He threw a simulated game the other day to try to get him some work that way. Javier threw a simulated game as well. Our hitters got some live pitching, and then the pitchers got some live hitters.

Q. Given that he's a rookie, what has impressed you this year about Jeremy Peña now that you've had kind of a full year managing him?

DUSTY BAKER: Well, he doesn't act like a rookie. He's quiet like a rookie should be, but he doesn't act like a rookie, like some rookies act. I don't know if that answers your question or not.

Q. Where do you think his sense of poise comes from, I mean, coming up big in the 18th inning there?

DUSTY BAKER: It probably comes from his background, from his culture, from his dad who played, from his mom that he's close to, and the fact that, I think he's the only Dominican dude I know who went to University of Maine. That wasn't meant to be funny.

Q. It was, whether you know tended it to be or not. Thank you for that. You've guided this team through a lot of the reactions, the criticisms, all those things that date back to 2017. There are some hard feelings that remain from that. As you look back on that, what was the key for you to guide this team through those things to get them to the point where they could go play baseball and succeed at the level that you guys have succeeded?

DUSTY BAKER: Well, try to deflect as much as I could away from them, and also to not have to talk about it all the time, and also to ask the world for forgiveness that we didn't get much of, but you still ask for it, and then you forgive yourself if you are guilty, and then you realize that, you know, I don't know anybody in this room that hasn't made some mistakes. So then you live your life and go from there.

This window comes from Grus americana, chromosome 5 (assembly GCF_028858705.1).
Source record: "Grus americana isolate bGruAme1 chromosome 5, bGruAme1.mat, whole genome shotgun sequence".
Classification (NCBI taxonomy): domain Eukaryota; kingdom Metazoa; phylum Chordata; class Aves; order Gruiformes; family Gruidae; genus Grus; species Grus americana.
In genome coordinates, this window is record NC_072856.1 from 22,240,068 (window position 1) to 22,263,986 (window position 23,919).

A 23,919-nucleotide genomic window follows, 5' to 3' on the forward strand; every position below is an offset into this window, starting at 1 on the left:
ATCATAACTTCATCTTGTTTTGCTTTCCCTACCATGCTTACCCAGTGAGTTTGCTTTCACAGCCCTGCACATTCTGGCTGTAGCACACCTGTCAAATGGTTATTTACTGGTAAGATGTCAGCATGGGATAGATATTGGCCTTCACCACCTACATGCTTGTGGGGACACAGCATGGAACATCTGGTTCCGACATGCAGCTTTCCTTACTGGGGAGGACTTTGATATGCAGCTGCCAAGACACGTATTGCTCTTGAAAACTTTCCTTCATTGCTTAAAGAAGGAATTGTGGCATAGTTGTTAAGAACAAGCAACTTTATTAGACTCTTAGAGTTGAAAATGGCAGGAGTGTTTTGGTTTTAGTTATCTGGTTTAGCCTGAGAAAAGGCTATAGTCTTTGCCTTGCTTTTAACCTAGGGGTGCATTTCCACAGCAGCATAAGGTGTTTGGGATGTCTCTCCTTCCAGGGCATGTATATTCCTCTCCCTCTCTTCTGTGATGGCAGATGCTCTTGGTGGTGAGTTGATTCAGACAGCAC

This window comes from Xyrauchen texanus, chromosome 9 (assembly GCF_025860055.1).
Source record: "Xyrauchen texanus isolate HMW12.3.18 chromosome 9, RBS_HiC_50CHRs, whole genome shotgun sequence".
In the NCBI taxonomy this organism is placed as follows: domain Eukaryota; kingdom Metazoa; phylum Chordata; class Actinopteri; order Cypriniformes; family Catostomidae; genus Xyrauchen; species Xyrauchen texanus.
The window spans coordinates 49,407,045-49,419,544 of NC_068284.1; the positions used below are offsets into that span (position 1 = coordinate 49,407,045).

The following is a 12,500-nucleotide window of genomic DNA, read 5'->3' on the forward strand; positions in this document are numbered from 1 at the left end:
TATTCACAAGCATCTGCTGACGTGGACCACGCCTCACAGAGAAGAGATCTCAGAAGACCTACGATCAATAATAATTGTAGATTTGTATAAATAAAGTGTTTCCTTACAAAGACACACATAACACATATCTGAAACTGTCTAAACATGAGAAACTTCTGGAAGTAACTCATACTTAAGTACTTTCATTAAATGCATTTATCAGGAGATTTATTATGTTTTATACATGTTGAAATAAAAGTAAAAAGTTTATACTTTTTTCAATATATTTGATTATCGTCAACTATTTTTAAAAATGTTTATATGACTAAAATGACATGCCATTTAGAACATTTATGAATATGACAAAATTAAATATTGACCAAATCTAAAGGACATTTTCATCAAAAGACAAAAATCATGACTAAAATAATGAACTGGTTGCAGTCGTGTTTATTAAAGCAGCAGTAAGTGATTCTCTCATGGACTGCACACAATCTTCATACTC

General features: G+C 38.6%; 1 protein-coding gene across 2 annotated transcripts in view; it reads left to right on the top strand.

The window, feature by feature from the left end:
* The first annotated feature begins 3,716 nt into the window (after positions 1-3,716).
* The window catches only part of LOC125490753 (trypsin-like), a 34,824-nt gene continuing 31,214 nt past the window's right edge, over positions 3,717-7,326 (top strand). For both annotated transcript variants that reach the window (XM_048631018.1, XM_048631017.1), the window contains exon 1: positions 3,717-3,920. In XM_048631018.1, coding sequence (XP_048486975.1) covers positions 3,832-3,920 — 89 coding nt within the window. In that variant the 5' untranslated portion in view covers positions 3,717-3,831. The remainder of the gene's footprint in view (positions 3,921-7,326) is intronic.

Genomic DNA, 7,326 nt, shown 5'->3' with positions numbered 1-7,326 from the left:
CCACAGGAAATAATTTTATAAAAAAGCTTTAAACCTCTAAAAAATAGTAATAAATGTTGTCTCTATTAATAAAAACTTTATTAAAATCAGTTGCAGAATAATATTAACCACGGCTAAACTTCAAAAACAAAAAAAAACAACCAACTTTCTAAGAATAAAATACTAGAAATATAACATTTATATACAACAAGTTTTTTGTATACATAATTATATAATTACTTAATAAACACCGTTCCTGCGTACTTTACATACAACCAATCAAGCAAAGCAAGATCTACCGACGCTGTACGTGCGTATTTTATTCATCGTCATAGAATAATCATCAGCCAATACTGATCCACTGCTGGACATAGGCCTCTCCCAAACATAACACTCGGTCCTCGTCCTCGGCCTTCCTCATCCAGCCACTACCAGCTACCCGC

Q. With a couple of the roster changes, you have Seth Martinez in with now 13 pitchers, Jake Meyers out. How do you anticipate using Martinez or kind of what role is there for him and maybe the decision between a guy like Hensley and a guy like Meyers for that last spot?

DUSTY BAKER: Well, we liked Hensley's at-bats. He had played more. Jake hadn't played very much this year because of injury. I mean, he came in halfway through the year and he was playing catch up the whole time.

Seth, it was a very tough decision probably between Seth and Smith that we had to leave 'em off again. But with their predominantly right-handed lineup and with Seth being one of the better matchup guys versus right-handers, you know, that went into the decision.

Q. We don't know if any of these games will go extra innings. But you just played one that was 18. Did you notice any difference with no runners starting the innings at second base in the approach of your hitters as opposed to what you've been doing for the last two and a half seasons; i.e., is everyone trying for a home run rather than stringing hits together?

DUSTY BAKER: Well, yeah, you probably answered that question. I mean, yeah, you see the amount of guys that were trying or were swinging at first pitch pitches on both sides. You see the amount of strikeouts that were present on both sides. The excellence of the pitchers. In modern baseball you don't hardly see stringing two, three hits together. You see strikeouts or home runs.

Like in Cleveland's game it was decided at 17 innings by a homer. It was decided in our game in the 18th inning by a homer. And that's kind of the way guys are approaching modern baseball. Sometimes the stats show that you shouldn't give away an out or this or that. Sometimes I agree and sometimes I don't. But the game is to get base runners and opportunities on as often as possible. But you got to realize that there were two outstanding bullpens and outstanding pitching staffs that were competing against each other.